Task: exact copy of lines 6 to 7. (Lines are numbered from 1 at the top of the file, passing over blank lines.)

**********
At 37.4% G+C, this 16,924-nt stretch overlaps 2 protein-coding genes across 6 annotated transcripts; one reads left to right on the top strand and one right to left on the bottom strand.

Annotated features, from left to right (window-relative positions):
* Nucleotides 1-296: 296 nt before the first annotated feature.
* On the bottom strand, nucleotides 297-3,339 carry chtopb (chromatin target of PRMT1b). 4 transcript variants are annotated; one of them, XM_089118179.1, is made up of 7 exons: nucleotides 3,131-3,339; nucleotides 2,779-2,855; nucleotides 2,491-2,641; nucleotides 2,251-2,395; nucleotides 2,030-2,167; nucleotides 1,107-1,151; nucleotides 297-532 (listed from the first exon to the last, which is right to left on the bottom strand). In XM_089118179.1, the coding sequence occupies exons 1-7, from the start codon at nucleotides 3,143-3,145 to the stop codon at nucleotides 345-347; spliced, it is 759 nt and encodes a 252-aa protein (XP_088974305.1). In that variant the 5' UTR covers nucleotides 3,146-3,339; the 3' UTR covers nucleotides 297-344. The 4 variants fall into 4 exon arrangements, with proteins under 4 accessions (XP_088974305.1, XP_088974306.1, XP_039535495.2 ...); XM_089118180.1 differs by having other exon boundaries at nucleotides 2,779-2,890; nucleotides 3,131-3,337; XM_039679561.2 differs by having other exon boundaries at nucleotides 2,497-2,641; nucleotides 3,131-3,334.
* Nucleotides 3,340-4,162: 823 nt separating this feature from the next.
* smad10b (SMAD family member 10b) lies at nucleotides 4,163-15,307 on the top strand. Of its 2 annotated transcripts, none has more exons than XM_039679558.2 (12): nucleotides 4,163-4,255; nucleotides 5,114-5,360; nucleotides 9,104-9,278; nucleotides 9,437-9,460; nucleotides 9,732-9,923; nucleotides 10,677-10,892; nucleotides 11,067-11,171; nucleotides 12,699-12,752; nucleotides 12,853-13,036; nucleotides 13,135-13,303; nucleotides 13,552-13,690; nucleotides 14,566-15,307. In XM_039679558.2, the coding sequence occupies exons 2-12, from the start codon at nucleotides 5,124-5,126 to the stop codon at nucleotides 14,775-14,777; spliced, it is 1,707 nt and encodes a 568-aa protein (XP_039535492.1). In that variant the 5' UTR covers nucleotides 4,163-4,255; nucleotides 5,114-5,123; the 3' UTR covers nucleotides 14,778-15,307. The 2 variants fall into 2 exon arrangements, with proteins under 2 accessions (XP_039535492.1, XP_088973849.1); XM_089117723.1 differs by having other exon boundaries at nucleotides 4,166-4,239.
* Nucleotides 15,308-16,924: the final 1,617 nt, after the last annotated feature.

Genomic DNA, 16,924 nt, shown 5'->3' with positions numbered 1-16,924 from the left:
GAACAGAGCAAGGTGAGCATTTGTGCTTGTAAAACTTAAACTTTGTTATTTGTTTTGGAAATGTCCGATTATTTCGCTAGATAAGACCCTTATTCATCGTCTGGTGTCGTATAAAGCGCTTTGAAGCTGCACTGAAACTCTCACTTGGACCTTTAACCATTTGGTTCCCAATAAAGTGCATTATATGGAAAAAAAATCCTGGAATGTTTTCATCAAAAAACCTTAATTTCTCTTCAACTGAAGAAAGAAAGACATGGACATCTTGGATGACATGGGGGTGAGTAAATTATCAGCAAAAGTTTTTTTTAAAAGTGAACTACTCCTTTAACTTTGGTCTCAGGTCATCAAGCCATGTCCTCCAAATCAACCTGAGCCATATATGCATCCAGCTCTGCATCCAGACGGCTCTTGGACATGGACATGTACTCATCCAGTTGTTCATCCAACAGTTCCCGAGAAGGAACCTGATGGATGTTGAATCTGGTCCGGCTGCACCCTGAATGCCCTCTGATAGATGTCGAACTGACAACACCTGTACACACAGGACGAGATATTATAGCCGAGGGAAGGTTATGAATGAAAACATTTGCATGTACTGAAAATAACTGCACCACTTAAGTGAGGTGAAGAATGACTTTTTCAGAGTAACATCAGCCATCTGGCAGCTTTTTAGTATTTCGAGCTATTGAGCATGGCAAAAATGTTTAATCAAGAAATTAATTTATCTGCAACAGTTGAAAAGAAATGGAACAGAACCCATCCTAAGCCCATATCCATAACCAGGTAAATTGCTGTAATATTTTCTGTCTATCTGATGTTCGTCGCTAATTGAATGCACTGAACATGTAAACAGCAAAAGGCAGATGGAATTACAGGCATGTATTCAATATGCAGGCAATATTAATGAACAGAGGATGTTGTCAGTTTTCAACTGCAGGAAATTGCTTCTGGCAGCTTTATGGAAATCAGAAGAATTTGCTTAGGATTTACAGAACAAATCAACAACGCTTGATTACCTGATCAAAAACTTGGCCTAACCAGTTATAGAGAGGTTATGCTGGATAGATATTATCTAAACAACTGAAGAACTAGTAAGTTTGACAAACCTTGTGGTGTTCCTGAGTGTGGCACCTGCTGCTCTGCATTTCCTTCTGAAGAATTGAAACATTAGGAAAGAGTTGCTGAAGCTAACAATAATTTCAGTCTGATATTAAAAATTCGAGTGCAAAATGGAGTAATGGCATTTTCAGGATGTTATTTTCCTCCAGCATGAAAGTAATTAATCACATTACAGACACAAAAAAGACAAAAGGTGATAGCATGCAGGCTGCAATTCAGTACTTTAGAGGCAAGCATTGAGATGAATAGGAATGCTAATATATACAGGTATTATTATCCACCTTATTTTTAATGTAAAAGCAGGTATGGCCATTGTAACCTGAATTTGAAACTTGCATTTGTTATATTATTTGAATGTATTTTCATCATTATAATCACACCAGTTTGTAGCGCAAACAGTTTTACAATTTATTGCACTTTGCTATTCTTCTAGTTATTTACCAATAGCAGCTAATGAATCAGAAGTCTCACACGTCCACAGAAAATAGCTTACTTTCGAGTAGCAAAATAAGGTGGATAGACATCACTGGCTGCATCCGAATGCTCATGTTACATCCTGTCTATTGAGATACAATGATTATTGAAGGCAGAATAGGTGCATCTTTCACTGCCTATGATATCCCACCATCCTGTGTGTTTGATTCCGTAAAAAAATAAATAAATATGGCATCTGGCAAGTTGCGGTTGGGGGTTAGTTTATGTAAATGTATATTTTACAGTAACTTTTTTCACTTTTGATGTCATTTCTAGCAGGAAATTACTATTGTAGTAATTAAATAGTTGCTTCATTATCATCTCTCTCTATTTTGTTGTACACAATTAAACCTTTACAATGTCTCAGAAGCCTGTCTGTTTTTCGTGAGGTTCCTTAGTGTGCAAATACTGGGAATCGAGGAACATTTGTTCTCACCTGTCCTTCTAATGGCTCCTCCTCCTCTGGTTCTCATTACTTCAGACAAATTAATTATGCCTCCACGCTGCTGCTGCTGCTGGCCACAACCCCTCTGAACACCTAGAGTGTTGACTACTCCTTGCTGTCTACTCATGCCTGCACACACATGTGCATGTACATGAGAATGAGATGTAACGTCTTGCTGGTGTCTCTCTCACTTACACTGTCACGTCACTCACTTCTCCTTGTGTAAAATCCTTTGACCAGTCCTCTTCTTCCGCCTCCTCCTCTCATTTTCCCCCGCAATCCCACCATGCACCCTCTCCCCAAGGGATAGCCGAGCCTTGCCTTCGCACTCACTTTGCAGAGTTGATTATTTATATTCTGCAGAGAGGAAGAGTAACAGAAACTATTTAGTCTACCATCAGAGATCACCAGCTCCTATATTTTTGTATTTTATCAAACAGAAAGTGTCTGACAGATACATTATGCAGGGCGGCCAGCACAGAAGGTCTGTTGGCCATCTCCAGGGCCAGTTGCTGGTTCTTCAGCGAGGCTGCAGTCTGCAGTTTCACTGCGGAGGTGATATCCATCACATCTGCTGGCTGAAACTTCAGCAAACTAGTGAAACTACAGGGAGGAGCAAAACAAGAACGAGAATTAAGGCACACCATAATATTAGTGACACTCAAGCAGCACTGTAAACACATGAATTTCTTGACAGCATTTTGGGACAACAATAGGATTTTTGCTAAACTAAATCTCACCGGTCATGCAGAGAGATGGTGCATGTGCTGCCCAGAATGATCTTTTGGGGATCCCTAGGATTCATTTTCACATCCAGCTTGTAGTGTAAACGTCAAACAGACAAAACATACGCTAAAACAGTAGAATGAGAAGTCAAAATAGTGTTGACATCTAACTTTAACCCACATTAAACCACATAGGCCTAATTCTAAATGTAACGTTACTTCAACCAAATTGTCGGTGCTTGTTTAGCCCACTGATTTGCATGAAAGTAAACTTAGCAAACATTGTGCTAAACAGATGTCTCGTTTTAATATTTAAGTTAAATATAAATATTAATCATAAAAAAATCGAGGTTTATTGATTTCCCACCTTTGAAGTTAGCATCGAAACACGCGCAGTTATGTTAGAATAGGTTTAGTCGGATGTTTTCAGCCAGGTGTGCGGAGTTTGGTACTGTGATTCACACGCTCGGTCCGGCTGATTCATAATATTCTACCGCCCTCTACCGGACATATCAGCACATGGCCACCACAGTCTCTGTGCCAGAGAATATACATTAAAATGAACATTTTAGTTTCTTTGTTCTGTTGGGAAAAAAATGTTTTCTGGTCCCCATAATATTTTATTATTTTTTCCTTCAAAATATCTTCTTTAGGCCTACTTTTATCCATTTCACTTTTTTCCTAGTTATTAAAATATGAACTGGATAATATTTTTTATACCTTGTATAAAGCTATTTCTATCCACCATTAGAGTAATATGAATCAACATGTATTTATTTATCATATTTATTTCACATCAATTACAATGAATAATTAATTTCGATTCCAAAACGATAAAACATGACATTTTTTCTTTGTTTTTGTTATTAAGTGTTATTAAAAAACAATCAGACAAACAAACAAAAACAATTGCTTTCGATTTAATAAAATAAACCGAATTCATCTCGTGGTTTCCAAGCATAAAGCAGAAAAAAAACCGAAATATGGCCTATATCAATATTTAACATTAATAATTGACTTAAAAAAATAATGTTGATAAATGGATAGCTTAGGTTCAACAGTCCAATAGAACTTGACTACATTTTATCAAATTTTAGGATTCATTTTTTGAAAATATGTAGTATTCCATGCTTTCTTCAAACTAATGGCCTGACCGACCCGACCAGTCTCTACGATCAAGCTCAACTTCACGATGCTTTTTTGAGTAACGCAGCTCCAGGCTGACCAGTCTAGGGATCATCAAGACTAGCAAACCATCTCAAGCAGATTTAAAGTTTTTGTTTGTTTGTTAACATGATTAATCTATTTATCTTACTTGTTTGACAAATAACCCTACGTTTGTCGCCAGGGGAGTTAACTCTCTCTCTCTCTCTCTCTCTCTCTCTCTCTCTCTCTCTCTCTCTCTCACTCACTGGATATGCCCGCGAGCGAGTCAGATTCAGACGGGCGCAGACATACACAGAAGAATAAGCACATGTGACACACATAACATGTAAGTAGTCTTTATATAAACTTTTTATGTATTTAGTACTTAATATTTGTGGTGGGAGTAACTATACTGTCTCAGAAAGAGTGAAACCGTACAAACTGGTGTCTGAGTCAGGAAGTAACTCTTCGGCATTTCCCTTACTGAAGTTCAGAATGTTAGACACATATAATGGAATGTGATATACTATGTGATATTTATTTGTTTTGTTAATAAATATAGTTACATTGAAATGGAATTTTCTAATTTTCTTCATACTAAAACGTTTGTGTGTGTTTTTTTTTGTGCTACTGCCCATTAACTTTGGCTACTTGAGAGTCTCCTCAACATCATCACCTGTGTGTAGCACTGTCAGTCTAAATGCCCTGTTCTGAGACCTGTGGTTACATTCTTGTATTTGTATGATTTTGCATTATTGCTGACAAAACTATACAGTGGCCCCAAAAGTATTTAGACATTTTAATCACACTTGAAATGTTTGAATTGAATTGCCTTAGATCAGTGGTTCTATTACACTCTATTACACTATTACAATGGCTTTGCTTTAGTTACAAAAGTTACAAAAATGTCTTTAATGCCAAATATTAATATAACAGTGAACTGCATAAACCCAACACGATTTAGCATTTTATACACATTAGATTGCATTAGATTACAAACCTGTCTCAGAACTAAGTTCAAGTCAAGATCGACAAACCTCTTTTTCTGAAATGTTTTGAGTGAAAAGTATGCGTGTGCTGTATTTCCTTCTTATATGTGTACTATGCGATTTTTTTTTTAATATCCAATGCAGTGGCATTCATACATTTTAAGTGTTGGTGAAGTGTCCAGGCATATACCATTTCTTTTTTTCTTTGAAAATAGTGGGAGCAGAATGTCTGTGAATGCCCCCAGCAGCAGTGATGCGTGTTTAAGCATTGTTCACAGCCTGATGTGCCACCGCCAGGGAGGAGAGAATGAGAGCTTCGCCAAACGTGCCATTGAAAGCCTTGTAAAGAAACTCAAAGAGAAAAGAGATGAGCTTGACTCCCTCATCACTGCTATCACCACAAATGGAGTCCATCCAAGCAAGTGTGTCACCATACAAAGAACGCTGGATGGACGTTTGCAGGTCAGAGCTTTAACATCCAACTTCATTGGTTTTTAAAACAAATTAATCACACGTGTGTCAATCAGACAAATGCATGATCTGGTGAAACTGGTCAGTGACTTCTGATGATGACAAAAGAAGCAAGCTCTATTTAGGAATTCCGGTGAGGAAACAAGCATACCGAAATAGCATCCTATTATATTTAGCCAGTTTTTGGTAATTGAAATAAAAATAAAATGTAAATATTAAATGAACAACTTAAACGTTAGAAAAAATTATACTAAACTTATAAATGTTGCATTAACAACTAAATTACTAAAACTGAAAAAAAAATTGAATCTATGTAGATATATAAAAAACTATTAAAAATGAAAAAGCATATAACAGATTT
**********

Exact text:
* smad10b (SMAD family member 10b) lies at nucleotides 4,163-15,307 on the top strand. Of its 2 annotated transcripts, none has more exons than XM_039679558.2 (12): nucleotides 4,163-4,255; nucleotides 5,114-5,360; nucleotides 9,104-9,278; nucleotides 9,437-9,460; nucleotides 9,732-9,923; nucleotides 10,677-10,892; nucleotides 11,067-11,171; nucleotides 12,699-12,752; nucleotides 12,853-13,036; nucleotides 13,135-13,303; nucleotides 13,552-13,690; nucleotides 14,566-15,307. In XM_039679558.2, the coding sequence occupies exons 2-12, from the start codon at nucleotides 5,124-5,126 to the stop codon at nucleotides 14,775-14,777; spliced, it is 1,707 nt and encodes a 568-aa protein (XP_039535492.1). In that variant the 5' UTR covers nucleotides 4,163-4,255; nucleotides 5,114-5,123; the 3' UTR covers nucleotides 14,778-15,307. The 2 variants fall into 2 exon arrangements, with proteins under 2 accessions (XP_039535492.1, XP_088973849.1); XM_089117723.1 differs by having other exon boundaries at nucleotides 4,166-4,239.
* Nucleotides 15,308-16,924: the final 1,617 nt, after the last annotated feature.